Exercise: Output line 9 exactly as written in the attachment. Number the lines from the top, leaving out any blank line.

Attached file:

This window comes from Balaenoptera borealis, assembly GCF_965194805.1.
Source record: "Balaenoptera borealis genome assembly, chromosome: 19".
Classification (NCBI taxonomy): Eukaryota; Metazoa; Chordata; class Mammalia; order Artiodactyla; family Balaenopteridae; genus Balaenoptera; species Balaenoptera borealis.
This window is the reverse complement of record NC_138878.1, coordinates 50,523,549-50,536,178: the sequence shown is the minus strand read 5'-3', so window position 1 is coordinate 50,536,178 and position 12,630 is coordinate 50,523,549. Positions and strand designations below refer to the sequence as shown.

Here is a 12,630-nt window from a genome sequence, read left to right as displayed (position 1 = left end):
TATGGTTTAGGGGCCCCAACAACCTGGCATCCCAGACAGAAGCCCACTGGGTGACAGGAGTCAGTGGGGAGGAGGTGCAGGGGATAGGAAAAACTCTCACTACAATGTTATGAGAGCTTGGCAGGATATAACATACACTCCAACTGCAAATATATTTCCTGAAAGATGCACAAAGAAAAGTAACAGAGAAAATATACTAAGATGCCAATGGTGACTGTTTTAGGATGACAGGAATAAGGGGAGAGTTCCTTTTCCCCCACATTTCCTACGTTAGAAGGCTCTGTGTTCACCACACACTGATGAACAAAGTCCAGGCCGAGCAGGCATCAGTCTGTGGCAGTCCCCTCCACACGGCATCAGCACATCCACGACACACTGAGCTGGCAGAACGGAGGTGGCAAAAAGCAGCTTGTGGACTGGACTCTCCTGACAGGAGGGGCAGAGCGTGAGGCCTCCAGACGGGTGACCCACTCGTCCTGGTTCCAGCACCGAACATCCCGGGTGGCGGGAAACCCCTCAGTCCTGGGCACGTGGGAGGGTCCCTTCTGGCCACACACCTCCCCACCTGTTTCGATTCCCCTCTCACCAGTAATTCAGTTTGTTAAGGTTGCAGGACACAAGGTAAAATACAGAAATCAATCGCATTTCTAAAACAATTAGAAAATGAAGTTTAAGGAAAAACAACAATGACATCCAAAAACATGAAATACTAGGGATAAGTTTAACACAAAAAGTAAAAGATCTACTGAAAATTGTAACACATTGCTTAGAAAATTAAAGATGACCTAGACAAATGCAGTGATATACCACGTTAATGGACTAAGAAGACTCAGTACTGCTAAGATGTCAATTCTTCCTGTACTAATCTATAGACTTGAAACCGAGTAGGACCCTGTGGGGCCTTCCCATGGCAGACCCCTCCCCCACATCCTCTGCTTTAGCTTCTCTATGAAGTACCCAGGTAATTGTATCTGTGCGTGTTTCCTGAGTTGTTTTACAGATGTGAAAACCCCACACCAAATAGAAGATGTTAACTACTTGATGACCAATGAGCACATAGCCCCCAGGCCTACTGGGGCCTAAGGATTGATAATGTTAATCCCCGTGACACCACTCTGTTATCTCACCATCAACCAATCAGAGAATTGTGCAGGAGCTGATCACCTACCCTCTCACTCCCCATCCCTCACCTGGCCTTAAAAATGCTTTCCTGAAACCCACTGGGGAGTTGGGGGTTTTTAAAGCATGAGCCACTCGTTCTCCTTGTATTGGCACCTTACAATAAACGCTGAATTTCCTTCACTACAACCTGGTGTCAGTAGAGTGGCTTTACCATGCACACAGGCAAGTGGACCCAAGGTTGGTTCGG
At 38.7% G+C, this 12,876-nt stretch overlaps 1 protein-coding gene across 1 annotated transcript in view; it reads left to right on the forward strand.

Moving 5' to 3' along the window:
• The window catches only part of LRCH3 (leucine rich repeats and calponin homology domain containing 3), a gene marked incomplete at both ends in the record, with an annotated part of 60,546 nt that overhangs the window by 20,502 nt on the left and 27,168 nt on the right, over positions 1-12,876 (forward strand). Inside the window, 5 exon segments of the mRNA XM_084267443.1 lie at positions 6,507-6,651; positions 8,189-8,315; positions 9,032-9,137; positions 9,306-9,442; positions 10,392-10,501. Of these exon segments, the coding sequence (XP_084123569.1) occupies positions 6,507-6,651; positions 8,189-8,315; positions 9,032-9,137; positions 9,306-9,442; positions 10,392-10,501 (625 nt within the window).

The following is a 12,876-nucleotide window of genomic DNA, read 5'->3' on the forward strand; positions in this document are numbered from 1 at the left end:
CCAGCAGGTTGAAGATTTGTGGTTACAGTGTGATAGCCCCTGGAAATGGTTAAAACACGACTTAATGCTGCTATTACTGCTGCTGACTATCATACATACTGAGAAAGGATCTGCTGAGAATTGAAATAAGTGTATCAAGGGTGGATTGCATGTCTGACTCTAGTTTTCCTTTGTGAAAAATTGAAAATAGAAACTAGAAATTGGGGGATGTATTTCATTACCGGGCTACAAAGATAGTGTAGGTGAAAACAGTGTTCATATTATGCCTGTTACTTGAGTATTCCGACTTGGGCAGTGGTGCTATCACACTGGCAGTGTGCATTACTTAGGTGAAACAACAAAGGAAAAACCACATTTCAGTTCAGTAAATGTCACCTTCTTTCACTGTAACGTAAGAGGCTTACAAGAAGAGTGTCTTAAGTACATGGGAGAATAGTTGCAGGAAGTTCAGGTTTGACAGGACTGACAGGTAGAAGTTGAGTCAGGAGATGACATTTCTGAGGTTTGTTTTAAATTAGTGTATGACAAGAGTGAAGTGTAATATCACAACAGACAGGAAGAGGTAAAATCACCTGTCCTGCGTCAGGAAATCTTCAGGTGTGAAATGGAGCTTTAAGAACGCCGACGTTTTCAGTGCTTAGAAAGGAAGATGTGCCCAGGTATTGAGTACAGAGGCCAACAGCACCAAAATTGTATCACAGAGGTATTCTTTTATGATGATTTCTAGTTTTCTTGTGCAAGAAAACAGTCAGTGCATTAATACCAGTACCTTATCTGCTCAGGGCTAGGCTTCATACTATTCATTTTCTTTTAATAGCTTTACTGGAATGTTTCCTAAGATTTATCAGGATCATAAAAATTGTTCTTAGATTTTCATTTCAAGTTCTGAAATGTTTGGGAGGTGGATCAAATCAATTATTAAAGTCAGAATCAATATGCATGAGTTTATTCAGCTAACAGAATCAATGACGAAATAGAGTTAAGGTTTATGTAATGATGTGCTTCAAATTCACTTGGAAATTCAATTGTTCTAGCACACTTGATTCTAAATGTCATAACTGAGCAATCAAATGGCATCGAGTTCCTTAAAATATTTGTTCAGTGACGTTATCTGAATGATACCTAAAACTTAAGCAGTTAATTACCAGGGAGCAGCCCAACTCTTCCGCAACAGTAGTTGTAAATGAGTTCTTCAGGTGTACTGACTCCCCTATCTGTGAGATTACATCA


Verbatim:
• The window catches only part of LRCH3 (leucine rich repeats and calponin homology domain containing 3), a gene marked incomplete at both ends in the record, with an annotated part of 60,546 nt that overhangs the window by 20,502 nt on the left and 27,168 nt on the right, over positions 1-12,876 (forward strand). Inside the window, 5 exon segments of the mRNA XM_084267443.1 lie at positions 6,507-6,651; positions 8,189-8,315; positions 9,032-9,137; positions 9,306-9,442; positions 10,392-10,501. Of these exon segments, the coding sequence (XP_084123569.1) occupies positions 6,507-6,651; positions 8,189-8,315; positions 9,032-9,137; positions 9,306-9,442; positions 10,392-10,501 (625 nt within the window).